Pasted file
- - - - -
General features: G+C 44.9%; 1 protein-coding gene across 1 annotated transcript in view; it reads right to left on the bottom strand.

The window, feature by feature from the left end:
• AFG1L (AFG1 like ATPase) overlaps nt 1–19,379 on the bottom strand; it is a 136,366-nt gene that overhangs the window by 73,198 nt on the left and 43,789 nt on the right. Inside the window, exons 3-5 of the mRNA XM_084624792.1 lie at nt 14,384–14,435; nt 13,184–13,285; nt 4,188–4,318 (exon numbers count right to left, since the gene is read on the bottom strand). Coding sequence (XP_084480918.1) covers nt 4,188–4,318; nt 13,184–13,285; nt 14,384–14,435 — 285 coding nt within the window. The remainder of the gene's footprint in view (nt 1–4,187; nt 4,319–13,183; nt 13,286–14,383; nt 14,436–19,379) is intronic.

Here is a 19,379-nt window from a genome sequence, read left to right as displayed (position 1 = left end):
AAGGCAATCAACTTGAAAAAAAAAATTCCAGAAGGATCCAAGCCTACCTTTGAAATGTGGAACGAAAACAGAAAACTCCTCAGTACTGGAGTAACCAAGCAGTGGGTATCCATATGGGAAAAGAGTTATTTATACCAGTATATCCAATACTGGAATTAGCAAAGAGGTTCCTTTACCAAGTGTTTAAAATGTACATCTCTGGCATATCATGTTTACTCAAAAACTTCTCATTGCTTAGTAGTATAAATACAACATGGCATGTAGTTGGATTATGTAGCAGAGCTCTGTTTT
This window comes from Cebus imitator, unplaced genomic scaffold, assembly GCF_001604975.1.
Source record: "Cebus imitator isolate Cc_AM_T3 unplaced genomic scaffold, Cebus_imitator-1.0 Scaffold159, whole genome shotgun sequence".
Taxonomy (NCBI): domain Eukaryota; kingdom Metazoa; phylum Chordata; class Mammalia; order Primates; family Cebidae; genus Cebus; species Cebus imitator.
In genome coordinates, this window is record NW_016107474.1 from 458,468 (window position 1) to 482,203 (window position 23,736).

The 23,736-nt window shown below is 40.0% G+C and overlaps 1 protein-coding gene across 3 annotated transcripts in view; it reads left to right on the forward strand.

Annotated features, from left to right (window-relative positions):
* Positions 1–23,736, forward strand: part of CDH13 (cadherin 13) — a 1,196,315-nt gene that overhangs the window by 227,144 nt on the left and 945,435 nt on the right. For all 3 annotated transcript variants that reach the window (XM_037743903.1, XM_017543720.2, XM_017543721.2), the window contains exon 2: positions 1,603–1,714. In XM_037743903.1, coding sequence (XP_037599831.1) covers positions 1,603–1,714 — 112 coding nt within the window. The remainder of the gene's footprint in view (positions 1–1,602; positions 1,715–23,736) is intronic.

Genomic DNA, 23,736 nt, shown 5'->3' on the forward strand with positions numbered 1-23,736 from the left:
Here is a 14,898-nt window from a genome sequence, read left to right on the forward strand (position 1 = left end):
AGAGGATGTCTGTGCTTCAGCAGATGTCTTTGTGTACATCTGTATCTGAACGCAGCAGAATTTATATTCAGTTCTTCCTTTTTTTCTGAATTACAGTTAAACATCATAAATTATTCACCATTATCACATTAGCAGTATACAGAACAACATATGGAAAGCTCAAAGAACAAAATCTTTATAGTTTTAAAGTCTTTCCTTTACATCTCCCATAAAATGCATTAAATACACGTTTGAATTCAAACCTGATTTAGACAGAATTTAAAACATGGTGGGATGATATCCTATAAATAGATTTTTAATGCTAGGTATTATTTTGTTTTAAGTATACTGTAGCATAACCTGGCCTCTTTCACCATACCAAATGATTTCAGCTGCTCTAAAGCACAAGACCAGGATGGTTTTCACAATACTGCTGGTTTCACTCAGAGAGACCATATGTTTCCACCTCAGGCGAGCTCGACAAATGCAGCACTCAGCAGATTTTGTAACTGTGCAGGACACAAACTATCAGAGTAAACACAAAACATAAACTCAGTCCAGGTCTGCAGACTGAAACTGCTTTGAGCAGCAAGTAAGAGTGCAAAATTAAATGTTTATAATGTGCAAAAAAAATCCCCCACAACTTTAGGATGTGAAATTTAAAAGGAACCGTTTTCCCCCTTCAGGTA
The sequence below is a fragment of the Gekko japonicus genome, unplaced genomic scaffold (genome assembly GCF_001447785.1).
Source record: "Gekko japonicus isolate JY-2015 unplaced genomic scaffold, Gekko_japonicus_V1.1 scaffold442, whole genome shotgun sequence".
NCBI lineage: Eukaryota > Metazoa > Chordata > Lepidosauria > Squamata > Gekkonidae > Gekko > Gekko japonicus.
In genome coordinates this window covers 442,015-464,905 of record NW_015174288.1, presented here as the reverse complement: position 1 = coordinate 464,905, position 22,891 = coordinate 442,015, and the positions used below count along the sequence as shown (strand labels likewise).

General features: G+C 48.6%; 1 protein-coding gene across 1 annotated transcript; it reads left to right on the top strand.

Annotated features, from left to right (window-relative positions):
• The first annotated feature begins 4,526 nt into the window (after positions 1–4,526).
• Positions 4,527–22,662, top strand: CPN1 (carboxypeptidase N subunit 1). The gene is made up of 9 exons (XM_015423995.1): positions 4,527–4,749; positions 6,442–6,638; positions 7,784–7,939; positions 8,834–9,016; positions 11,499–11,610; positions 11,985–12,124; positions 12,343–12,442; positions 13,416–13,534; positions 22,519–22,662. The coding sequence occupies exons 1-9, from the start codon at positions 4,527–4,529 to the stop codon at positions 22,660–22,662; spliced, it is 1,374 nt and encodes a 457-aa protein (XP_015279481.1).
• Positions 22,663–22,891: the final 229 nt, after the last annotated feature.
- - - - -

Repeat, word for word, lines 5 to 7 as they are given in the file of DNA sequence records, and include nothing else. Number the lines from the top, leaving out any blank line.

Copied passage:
AAGGCAATCAACTTGAAAAAAAAAATTCCAGAAGGATCCAAGCCTACCTTTGAAATGTGGAACGAAAACAGAAAACTCCTCAGTACTGGAGTAACCAAGCAGTGGGTATCCATATGGGAAAAGAGTTATTTATACCAGTATATCCAATACTGGAATTAGCAAAGAGGTTCCTTTACCAAGTGTTTAAAATGTACATCTCTGGCATATCATGTTTACTCAAAAACTTCTCATTGCTTAGTAGTATAAATACAACATGGCATGTAGTTGGATTATGTAGCAGAGCTCTGTTTT
This window comes from Cebus imitator, unplaced genomic scaffold, assembly GCF_001604975.1.
Source record: "Cebus imitator isolate Cc_AM_T3 unplaced genomic scaffold, Cebus_imitator-1.0 Scaffold159, whole genome shotgun sequence".